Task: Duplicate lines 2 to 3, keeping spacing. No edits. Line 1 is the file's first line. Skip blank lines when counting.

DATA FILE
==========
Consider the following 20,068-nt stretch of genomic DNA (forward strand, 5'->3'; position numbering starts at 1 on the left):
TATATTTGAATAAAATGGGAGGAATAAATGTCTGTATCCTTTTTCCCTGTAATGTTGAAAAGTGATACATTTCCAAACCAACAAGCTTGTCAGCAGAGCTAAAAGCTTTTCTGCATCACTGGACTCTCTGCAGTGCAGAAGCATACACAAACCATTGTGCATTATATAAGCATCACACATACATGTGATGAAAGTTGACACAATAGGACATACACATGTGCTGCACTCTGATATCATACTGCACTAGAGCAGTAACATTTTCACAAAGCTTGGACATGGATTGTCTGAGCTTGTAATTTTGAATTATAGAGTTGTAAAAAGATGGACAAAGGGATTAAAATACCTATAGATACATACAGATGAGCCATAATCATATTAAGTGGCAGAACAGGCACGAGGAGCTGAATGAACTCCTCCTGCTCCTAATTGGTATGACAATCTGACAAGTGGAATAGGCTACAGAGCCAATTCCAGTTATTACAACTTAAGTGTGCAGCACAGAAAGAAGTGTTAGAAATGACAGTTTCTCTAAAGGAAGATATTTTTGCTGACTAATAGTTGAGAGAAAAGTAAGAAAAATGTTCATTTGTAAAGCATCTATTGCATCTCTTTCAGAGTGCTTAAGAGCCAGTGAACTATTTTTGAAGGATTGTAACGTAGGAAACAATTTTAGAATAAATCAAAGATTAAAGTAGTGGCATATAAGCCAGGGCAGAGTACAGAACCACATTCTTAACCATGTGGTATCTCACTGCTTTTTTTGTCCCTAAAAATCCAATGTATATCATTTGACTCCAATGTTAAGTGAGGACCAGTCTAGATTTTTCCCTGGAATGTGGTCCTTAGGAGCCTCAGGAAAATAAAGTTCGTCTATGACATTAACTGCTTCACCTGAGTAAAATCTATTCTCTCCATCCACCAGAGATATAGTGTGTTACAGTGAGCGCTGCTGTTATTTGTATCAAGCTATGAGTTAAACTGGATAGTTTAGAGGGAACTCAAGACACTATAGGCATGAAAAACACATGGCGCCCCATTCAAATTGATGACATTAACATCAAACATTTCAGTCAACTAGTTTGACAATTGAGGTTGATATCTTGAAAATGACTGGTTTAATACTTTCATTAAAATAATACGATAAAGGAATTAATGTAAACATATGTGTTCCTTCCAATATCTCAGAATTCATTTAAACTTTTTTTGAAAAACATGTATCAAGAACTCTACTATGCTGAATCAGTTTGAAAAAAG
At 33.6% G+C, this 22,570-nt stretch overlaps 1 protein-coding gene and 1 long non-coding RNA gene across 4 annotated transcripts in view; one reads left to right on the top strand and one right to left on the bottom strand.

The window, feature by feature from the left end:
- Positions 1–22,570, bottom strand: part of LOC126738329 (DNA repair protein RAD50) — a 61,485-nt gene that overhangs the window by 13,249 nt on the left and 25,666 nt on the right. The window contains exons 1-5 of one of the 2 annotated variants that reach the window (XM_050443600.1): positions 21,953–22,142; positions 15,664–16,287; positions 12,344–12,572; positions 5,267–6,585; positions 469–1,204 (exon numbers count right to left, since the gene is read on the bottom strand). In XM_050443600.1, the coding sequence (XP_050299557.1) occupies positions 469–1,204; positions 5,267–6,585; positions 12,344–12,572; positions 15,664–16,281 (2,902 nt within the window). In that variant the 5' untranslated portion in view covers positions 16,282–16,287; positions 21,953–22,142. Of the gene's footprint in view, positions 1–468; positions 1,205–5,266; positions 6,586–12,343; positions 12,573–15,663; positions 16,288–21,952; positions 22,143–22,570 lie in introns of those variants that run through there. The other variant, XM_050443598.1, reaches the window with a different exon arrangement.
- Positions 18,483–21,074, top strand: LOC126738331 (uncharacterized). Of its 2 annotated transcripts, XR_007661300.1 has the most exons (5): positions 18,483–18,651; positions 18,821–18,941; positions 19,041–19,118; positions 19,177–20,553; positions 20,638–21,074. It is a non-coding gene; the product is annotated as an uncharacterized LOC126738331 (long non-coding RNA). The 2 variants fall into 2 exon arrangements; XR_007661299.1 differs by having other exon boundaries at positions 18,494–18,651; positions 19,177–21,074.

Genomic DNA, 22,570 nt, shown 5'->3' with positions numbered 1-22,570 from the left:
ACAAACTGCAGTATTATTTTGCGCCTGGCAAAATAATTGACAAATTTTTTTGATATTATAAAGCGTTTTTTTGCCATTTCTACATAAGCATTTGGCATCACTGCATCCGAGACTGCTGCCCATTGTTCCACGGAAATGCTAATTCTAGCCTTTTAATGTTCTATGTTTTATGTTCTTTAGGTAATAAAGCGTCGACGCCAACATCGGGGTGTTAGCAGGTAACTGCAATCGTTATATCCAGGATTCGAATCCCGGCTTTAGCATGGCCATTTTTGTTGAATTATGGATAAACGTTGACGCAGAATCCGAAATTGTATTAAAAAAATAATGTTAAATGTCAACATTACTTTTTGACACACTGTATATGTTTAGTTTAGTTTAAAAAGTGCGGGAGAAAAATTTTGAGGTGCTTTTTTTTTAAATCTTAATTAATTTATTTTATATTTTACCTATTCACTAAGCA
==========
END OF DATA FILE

TATATTTGAATAAAATGGGAGGAATAAATGTCTGTATCCTTTTTCCCTGTAATGTTGAAAAGTGATACATTTCCAAACCAACAAGCTTGTCAGCAGAGCTAAAAGCTTTTCTGCATCACTGGACTCTCTGCAGTGCAGAAGCATACACAAACCATTGTGCATTATATAAGCATCACACATACATGTGATGAAAGTTGACACAATAGGACATACACATGTGCTGCACTCTGATATCATACTGCACTAGAGCAGTAACATTTTCACAAAGCTTGGACATGGATTGTCTGAGCTTGTAATTTTGAATTATAGAGTTGTAAAAAGATGGACAAAGGGATTAAAATACCTATAGATACATACAGATGAGCCATAATCATATTAAGTGGCAGAACAGGCACGAGGAGCTGAATGAACTCCTCCTGCTCCTAATTGGTATGACAATCTGACAAGTGGAATAGGCTACAGAGCCAATTCCAGTTATTACAACTTAAGTGTGCAGCACAGAAAGAAGTGTTAGAAATGACAGTTTCTCTAAAGGAAGATATTTTTGCTGACTAATAGTTGAGAGAAAAGTAAGAAAAATGTTCATTTGTAAAGCATCTATTGCATCTCTTTCAGAGTGCTTAAGAGCCAGTGAACTATTTTTGAAGGATTGTAACGTAGGAAACAATTTTAGAATAAATCAAAGATTAAAGTAGTGGCATATAAGCCAGGGCAGAGTACAGAACCACATTCTTAACCATGTGGTATCTCACTGCTTTTTTTGTCCCTAAAAATCCAATGTATATCATTTGACTCCAATGTTAAGTGAGGACCAGTCTAGATTTTTCCCTGGAATGTGGTCCTTAGGAGCCTCAGGAAAATAAAGTTCGTCTATGACATTAACTGCTTCACCTGAGTAAAATCTATTCTCTCCATCCACCAGAGATATAGTGTGTTACAGTGAGCGCTGCTGTTATTTGTATCAAGCTATGAGTTAAACTGGATAGTTTAGAGGGAACTCAAGACACTATAGGCATGAAAAACACATGGCGCCCCATTCAAATTGATGACATTAACATCAAACATTTCAGTCAACTAGTTTGACAATTGAGGTTGATATCTTGAAAATGACTGGTTTAATACTTTCATTAAAATAATACGATAAAGGAATTAATGTAAACATATGTGTTCCTTCCAATATCTCAGAATTCATTTAAACTTTTTTTGAAAAACATGTATCAAGAACTCTACTATGCTGAATCAGTTTGAAAAAAG
At 33.6% G+C, this 22,570-nt stretch overlaps 1 protein-coding gene and 1 long non-coding RNA gene across 4 annotated transcripts in view; one reads left to right on the top strand and one right to left on the bottom strand.